About NN ., a 'slave-girl'
Pheroras’s Wife. This woman, who is one of the few Herodian women who remain nameless, was apparently an important character in Herod’s court, and was made of a different cloth altogether from other Herodian characters. Where Pheroras met her and who her forefathers were is obscure, although Josephus states that she was initially a slave. This, however, may be no more than an attempt to denigrate the woman in terms understood at the time as demeaning. That her lineage was improper emerges from the fact that Herod tried several times to sever his brother’s relations with her by offering him more suitable matches, including his own daughter. Pheroras declined, but when pressed he divorced his wife but brought her back (BJ 16:194–199). Her unique interests emerge from an episode in which she aided the Pharisees by paying a fine imposed on them, when they refused to take an oath of allegiance to King Herod (Ant. 17:42–43). This suggests that, unlike all other Herodian women (but like some Hasmonean ones), Pheroras’s wife had leanings toward the Pharisees. Despite Pheroras’s devotion to her, Josephus’s writings abound with innuendoes about her sexual promiscuity (e.g. Ant. 17:51). When Pheroras eventually died in mysterious circumstances, his wife was implicated in a poisoning plot. She then tried to commit suicide, but failed. Subsequently a discovery of the real culprits cleared the woman’s name (Ant. 17:62–63; 68–76). We hear nothing more of her. http://jwa.org/encyclopedia/article/herodian-women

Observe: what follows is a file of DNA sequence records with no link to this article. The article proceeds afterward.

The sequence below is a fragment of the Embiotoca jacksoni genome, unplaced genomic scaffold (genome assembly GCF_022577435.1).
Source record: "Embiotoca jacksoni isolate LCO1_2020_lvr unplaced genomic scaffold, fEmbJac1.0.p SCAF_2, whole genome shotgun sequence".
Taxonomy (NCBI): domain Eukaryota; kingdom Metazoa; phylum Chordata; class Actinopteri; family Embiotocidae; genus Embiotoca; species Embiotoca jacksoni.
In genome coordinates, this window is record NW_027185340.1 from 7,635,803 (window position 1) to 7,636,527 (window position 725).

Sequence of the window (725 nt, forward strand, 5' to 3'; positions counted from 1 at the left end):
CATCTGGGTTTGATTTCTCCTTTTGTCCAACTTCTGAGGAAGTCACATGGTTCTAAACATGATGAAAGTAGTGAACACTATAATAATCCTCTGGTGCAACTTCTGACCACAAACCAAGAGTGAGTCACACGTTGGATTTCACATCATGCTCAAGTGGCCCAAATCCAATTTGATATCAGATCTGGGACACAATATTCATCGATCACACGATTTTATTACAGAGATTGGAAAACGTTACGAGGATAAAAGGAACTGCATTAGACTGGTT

Pheroras (Φερώρας; Pherṓras). Youngest son of Antipater , born c. 68 BC probably in Marissa (Idumaea), died c. 5 BC. His first marriage was to a Hasmonaean princess (the sister of Mariamme  I, the first wife of his elder brother Herodes  I), his second was to a "slave girl" (Jos. BI 1,24,5; Jos. Ant. Iud. 16,7,3). http://referenceworks.brillonline.com/entries/brill-s-new-pauly/salome-e1028520?s.num=10